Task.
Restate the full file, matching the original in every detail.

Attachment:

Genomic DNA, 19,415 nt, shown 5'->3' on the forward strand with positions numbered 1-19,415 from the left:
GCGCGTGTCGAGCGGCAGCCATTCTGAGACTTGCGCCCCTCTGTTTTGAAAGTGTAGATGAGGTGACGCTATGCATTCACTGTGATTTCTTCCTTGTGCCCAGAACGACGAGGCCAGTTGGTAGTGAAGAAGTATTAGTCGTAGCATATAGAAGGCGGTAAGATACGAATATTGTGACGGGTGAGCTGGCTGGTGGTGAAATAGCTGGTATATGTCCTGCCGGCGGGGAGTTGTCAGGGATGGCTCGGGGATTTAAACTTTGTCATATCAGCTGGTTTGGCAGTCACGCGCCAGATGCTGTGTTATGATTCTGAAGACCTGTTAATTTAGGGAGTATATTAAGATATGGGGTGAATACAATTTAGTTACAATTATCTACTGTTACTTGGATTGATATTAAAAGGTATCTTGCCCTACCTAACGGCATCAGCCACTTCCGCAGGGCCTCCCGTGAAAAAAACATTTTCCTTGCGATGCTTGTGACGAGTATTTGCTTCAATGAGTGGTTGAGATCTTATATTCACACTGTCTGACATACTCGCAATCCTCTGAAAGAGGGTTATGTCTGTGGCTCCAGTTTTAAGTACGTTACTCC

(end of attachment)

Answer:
Genomic DNA, 19,415 nt, shown 5'->3' on the forward strand with positions numbered 1-19,415 from the left:
GCGCGTGTCGAGCGGCAGCCATTCTGAGACTTGCGCCCCTCTGTTTTGAAAGTGTAGATGAGGTGACGCTATGCATTCACTGTGATTTCTTCCTTGTGCCCAGAACGACGAGGCCAGTTGGTAGTGAAGAAGTATTAGTCGTAGCATATAGAAGGCGGTAAGATACGAATATTGTGACGGGTGAGCTGGCTGGTGGTGAAATAGCTGGTATATGTCCTGCCGGCGGGGAGTTGTCAGGGATGGCTCGGGGATTTAAACTTTGTCATATCAGCTGGTTTGGCAGTCACGCGCCAGATGCTGTGTTATGATTCTGAAGACCTGTTAATTTAGGGAGTATATTAAGATATGGGGTGAATACAATTTAGTTACAATTATCTACTGTTACTTGGATTGATATTAAAAGGTATCTTGCCCTACCTAACGGCATCAGCCACTTCCGCAGGGCCTCCCGTGAAAAAAACATTTTCCTTGCGATGCTTGTGACGAGTATTTGCTTCAATGAGTGGTTGAGATCTTATATTCACACTGTCTGACATACTCGCAATCCTCTGAAAGAGGGTTATGTCTGTGGCTCCAGTTTTAAGTACGTTACTCC